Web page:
I got to show readers a scene “as serene as Walden Pond” – Tom Brady standing alone, looking down on an empty Gillette Stadium, before the start of his final season as a Patriot. That moment – which is the start of Chapter 1 – still gives me chills.
I got to quote poet Henry Wadsworth Longfellow. “Great is the art of beginning, but greater the art is of ending.” Spoiler alert: that’s from the last chapter, which still makes me cry.
I got to write about Elton John, U2 and Jon Bon Jovi, each of whom have connections to the Patriots.
I got to take readers to the White House and the Kremlin.
I got to write a scene with Tom Brady and Robert Kraft in the Holy Land.
I got to write a scene in which novelist Dan Brown introduced Robert and Myra Kraft to Tom Hanks and Ron Howard at Louvre Museum in Paris during the first night of shooting “Da Vinci Code.” Then I sent the scene to Brown to fact-check. He ended up rewriting it and sending it back to me. I promptly sent him an email and thanked him for the honor of being edited by Dan Brown. (Yes, that really happened.)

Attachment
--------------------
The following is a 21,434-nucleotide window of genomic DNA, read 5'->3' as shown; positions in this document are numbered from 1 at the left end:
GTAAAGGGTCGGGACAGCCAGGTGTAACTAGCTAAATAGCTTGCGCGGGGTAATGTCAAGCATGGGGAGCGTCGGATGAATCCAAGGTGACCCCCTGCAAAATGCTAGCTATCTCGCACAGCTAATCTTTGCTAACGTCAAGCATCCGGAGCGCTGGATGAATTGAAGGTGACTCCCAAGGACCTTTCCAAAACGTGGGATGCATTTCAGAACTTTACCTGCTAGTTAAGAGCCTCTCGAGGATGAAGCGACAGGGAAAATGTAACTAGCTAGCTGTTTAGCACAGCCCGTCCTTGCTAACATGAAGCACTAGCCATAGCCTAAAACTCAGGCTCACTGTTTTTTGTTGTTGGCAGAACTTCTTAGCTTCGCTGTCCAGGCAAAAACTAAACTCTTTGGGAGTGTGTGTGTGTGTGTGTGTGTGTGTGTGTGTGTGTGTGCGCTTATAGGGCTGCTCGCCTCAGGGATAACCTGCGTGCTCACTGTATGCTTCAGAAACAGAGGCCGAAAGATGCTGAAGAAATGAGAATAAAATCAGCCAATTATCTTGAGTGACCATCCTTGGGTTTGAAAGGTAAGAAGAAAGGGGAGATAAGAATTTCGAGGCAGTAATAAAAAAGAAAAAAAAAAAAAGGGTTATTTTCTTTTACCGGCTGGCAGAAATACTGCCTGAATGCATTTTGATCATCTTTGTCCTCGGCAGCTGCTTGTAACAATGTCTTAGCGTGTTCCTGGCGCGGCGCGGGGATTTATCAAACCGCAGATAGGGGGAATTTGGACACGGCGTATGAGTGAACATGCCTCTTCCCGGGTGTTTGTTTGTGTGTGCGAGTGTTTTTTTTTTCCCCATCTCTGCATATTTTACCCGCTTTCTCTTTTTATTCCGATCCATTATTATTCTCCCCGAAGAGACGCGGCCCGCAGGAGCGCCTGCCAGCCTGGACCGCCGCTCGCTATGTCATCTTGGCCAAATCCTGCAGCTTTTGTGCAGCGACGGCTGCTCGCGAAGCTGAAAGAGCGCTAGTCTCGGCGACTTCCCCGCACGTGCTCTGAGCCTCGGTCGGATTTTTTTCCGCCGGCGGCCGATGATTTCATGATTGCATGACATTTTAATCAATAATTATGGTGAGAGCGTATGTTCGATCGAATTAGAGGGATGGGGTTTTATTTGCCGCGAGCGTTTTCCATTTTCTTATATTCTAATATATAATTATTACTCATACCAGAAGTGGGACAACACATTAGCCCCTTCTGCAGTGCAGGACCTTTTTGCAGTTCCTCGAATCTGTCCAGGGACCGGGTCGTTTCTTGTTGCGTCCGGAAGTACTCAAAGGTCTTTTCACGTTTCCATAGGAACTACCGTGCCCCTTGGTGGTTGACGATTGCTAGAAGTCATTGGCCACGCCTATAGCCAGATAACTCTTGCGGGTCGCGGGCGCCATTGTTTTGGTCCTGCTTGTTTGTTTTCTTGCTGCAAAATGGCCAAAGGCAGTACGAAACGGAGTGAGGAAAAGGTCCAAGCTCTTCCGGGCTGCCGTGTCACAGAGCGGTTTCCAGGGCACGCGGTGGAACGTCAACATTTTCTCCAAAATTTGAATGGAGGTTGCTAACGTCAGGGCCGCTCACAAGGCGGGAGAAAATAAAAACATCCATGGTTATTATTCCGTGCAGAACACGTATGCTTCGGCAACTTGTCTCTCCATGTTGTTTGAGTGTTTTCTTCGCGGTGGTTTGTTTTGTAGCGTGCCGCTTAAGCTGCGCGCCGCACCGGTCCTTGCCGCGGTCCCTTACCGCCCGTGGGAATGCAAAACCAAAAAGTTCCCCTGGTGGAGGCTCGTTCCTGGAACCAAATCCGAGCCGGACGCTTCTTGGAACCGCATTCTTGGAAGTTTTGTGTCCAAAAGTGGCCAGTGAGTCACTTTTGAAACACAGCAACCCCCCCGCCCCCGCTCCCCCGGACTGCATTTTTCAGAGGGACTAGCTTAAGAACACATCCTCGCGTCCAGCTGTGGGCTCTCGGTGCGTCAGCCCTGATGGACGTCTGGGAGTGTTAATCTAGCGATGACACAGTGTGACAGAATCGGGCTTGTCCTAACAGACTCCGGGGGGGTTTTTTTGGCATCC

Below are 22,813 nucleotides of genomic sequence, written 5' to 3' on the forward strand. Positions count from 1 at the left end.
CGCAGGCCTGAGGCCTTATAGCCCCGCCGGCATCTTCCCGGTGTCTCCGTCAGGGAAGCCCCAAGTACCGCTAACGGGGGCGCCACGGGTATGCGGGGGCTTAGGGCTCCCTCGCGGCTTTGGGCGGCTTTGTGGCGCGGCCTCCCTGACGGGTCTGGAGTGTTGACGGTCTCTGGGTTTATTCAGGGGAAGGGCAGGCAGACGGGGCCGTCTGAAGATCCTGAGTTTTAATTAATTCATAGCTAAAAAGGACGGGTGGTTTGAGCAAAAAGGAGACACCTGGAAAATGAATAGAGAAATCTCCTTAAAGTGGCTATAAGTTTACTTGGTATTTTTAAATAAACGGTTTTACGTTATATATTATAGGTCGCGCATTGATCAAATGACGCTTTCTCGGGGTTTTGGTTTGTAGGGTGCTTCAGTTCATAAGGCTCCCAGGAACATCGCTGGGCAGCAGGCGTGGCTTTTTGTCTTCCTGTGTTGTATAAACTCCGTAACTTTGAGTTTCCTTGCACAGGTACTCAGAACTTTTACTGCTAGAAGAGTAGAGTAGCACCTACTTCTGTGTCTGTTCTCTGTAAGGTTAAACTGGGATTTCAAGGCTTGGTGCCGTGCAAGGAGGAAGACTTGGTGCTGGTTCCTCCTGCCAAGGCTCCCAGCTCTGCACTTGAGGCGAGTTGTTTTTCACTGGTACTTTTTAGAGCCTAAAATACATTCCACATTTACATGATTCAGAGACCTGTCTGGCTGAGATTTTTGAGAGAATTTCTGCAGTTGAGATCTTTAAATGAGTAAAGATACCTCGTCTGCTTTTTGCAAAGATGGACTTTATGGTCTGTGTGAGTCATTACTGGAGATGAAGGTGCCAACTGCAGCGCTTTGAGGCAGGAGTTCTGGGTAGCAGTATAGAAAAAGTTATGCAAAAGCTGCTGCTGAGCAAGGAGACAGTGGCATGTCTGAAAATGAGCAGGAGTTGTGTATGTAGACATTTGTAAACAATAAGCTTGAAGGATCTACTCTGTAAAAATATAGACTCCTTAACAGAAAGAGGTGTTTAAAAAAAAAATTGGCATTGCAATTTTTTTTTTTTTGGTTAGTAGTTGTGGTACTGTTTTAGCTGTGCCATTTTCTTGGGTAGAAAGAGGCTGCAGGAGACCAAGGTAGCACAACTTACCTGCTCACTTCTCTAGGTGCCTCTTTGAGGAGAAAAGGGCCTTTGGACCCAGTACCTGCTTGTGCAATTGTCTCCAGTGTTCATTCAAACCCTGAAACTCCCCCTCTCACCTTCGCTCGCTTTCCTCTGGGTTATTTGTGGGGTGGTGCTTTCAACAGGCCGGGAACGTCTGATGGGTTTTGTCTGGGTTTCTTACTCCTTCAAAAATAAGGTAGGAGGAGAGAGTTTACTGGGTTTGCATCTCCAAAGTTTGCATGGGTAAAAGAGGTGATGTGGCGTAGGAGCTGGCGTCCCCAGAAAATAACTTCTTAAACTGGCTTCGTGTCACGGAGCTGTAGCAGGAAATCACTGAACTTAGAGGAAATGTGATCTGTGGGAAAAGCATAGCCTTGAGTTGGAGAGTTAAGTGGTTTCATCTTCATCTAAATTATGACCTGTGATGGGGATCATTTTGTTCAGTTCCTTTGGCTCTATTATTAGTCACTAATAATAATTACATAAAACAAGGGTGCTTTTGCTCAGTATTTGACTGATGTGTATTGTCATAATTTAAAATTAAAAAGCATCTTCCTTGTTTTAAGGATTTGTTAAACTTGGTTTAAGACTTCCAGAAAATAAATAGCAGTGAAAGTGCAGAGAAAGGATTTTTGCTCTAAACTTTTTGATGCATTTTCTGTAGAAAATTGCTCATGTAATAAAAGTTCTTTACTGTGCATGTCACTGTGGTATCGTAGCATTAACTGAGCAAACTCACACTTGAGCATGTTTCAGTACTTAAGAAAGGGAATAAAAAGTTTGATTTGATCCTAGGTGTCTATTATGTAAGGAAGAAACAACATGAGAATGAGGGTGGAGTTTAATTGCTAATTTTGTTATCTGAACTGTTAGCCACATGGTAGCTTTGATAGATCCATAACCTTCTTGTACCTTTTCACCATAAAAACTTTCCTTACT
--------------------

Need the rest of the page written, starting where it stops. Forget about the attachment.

Ultimately, I got to profile the greatest owner, the greatest coach, and the greatest quarterback in the 100-year history of the NFL. And I got to compare them to The Beatles. Here’s a passage from the epilogue:
Kraft’s biggest achievement as an owner was keeping Belichick and Brady together for so long. They needed each other to reach heights that had previously seemed unimaginable. For Belichick and Brady, the 2018 season was their magnum opus. When they walked off the stage in Atlanta in February 2019 with their sixth Lombardi Trophy, it was the football equivalent of the Beatles leaving the studio after recording “Abbey Road.” Although the Fab Four would end up releasing one additional record and didn’t officially break up until the following year, their final musical masterpiece was behind them when they crossed the street on August 8, 1969.